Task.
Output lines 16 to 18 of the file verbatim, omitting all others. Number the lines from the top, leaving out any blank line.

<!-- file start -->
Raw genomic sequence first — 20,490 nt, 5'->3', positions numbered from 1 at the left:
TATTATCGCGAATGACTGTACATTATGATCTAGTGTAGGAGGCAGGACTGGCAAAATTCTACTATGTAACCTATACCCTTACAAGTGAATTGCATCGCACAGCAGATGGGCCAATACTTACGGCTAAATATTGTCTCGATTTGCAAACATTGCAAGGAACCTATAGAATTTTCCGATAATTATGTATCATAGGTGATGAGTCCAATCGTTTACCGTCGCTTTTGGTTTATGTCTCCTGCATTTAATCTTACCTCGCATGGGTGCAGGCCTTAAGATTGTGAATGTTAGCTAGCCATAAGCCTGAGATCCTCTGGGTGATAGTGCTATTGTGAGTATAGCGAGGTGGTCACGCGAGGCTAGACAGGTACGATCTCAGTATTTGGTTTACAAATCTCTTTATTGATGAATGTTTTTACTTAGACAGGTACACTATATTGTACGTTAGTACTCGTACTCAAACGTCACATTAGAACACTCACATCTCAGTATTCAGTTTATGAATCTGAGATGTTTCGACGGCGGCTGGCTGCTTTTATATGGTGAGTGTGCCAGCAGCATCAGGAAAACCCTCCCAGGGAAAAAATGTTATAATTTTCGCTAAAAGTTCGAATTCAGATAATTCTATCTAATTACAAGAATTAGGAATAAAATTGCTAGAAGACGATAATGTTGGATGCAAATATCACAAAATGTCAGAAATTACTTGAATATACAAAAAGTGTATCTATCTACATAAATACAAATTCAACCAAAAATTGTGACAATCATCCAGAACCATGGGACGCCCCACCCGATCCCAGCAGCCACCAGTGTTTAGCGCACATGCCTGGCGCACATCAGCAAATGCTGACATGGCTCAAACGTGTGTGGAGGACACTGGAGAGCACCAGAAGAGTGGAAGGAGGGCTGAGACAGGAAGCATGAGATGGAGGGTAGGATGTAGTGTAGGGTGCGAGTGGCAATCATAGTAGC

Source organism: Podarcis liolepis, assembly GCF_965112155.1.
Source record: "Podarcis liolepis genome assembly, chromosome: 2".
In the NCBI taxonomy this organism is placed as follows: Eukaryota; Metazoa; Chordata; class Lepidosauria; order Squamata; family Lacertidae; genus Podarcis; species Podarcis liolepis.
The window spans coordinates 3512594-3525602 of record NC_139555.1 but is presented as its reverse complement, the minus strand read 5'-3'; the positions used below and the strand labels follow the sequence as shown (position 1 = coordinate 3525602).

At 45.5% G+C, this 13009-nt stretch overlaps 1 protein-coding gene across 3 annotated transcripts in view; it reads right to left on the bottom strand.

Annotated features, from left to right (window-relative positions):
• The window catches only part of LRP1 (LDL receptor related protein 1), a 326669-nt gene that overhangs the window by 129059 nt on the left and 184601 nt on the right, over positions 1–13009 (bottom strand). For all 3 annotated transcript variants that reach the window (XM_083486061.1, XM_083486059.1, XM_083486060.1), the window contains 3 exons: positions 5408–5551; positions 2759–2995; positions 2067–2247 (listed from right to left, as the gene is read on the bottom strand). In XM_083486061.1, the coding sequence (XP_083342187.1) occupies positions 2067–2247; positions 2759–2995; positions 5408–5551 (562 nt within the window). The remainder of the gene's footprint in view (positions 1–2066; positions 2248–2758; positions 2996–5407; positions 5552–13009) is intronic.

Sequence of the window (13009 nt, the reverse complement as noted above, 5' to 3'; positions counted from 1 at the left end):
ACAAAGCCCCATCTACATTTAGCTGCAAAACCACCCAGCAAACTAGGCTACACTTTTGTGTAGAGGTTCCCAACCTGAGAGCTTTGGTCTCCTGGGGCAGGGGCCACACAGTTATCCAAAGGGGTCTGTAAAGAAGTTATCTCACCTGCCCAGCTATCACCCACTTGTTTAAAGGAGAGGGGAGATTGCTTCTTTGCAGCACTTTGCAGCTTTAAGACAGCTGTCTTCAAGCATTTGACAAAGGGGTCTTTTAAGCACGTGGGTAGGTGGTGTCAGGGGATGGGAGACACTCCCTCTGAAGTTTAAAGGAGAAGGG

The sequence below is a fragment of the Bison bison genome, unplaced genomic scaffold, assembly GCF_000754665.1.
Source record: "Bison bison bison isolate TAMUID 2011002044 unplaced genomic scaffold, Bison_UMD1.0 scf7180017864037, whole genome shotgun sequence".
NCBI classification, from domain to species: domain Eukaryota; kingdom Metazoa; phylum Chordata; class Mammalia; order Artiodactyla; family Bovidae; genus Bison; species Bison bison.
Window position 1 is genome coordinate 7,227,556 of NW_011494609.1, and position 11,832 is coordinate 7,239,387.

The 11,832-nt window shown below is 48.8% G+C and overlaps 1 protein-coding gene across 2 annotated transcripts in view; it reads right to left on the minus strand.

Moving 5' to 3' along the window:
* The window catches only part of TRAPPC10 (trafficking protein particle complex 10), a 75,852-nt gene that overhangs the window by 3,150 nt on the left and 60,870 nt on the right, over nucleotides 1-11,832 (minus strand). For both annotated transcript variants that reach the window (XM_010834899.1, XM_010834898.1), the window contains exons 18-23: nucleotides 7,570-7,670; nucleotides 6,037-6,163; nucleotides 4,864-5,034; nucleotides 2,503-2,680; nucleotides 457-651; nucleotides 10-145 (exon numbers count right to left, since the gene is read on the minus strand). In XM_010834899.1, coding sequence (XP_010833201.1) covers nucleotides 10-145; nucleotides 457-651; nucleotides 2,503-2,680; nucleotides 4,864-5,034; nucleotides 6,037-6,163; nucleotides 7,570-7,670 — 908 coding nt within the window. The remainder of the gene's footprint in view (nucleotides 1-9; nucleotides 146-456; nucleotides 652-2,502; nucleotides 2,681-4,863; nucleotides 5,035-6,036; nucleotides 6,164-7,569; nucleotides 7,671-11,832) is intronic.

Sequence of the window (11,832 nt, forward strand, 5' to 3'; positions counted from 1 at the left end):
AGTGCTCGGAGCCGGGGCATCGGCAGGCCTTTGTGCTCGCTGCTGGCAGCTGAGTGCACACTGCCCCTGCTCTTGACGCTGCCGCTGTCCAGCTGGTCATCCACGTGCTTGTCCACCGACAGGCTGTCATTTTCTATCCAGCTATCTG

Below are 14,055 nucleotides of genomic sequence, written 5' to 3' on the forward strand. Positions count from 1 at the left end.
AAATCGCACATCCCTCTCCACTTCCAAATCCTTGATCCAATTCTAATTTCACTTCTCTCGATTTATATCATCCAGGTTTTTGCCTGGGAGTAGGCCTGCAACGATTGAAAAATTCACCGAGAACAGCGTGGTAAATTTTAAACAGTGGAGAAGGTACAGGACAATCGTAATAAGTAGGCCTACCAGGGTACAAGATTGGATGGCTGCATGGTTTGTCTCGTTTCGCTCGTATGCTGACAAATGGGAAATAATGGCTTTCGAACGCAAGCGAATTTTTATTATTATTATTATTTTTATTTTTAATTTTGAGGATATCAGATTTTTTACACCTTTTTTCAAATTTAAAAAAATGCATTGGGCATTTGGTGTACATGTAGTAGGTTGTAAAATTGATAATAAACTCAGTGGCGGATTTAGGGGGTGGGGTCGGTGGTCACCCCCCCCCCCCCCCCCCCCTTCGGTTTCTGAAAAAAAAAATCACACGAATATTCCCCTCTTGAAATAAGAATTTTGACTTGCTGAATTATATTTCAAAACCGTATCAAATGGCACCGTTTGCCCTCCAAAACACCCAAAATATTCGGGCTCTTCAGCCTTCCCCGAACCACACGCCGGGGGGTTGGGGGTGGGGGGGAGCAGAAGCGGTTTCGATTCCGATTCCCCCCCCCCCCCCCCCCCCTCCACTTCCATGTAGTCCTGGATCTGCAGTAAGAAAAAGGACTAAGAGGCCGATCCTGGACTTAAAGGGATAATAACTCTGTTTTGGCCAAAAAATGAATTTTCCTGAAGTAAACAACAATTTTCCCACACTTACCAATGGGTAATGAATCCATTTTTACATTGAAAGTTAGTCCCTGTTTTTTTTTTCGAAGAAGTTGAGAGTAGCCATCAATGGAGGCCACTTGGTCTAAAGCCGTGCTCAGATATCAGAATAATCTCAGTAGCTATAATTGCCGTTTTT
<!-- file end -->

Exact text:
The 11,832-nt window shown below is 48.8% G+C and overlaps 1 protein-coding gene across 2 annotated transcripts in view; it reads right to left on the minus strand.

Moving 5' to 3' along the window:
* The window catches only part of TRAPPC10 (trafficking protein particle complex 10), a 75,852-nt gene that overhangs the window by 3,150 nt on the left and 60,870 nt on the right, over nucleotides 1-11,832 (minus strand). For both annotated transcript variants that reach the window (XM_010834899.1, XM_010834898.1), the window contains exons 18-23: nucleotides 7,570-7,670; nucleotides 6,037-6,163; nucleotides 4,864-5,034; nucleotides 2,503-2,680; nucleotides 457-651; nucleotides 10-145 (exon numbers count right to left, since the gene is read on the minus strand). In XM_010834899.1, coding sequence (XP_010833201.1) covers nucleotides 10-145; nucleotides 457-651; nucleotides 2,503-2,680; nucleotides 4,864-5,034; nucleotides 6,037-6,163; nucleotides 7,570-7,670 — 908 coding nt within the window. The remainder of the gene's footprint in view (nucleotides 1-9; nucleotides 146-456; nucleotides 652-2,502; nucleotides 2,681-4,863; nucleotides 5,035-6,036; nucleotides 6,164-7,569; nucleotides 7,671-11,832) is intronic.